SMITH: Obviously I would have loved to talk to the victim herself if I could have. That was the main absence there but I can’t remember there being any other huge missing person there that I thought, Oh damn, this piece would have been so much better.

SI: Parker is quoted sparingly at the end. Why did you make that choice, and what did you think of Parker himself when you finally got a chance to talk with him?

SMITH: He was nice, a very quiet, pulled back kid. It seemed just talking to him on the phone that he was a shy, somewhat timid kid. I realized once I had all my material that the story is around Richie more than it is about him. This is going to be more about the vortex than the center of the vortex. That’s really where the deepest, most complex story lay, and so I wanted you to feel him just enough and get to know him just enough. I felt like if I lingered too long with him the vision I had of what the story could be wouldn’t start to get in the reader’s head, which is that this is really about more than that.

SI: Did you reach out to him at the beginning of the process or the end? Was it difficult to convince him to talk to yet another reporter? Or did he realize this was a different type of story?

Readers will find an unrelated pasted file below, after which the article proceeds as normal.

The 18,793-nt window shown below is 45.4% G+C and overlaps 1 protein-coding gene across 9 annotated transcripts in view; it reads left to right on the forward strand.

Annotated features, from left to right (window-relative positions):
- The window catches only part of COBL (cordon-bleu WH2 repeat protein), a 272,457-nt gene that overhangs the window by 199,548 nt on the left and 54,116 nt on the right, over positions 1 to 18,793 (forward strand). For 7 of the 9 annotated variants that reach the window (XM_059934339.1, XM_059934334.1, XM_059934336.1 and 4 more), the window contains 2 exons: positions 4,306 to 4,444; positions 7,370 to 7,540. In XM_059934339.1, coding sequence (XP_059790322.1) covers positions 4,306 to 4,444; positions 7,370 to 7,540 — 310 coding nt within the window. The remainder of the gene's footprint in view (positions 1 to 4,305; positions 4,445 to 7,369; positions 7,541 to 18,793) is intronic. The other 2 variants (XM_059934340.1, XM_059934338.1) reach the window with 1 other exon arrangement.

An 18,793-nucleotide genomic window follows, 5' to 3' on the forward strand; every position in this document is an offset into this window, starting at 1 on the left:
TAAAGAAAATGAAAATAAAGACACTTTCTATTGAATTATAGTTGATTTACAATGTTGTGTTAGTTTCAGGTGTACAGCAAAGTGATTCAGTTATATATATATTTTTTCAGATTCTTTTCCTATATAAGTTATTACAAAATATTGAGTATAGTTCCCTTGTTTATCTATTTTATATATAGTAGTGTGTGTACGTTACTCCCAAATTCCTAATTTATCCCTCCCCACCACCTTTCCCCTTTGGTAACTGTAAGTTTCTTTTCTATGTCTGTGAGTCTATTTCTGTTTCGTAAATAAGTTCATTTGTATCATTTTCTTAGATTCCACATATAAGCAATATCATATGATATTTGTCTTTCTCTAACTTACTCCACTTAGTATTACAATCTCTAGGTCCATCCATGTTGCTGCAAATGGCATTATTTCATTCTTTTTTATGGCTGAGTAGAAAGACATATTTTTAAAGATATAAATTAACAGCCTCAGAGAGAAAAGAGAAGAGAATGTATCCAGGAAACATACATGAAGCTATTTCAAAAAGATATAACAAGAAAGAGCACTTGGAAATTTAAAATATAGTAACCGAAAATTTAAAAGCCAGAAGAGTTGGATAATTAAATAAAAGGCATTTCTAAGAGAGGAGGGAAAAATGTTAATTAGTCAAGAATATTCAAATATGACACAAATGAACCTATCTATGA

SMITH: Pretty darn early and then I think I circled back toward the end again. I talked to him in person. For whatever reason there may have been a little convincing but I don’t remember there being a huge lobbying effort to get him to go along with it. From his end he may have thought, Take 1 on this story was not a pretty picture, Take 2 had to be better. I don’t know how much weighing went on in his head. He gave off a gentle spirit when we were talking.

SI: But you were able to convince him that this wasn’t another rip job.

SMITH: That was developed to me early on. It was more of my nature anyway, just really understanding that the whole dynamic for me doesn’t work if you’re coming in with preconceived notions because life surprises you continually. You’re not going to get those paradoxes and those ambiguities if you come in with a predetermined notion about human beings. Whatever trace of that may have been, if there was ever, in me it was long gone by that point. I was eager for the material that could come into your lap when you just kind if went out there with a spirit of understanding. I think I saw early on in the game how wrong judgments could be, and secondly I sensed that you would really foreclose on material if they sensed you were prejudging.

SI: Did all the complexities and the subject matter make writing this story harder than others for you?

SMITH: The big wrinkle was figuring out how to get that tone of simplicity, and then take this piece by piece and move the flashlight to the next piece and [tell the reader] don’t make up your mind because something more is coming. Then how do you translate that into your structure?

The second challenge was having that metaphor in mind of the electron and not knowing enough about that to really write it the way I wanted to write it.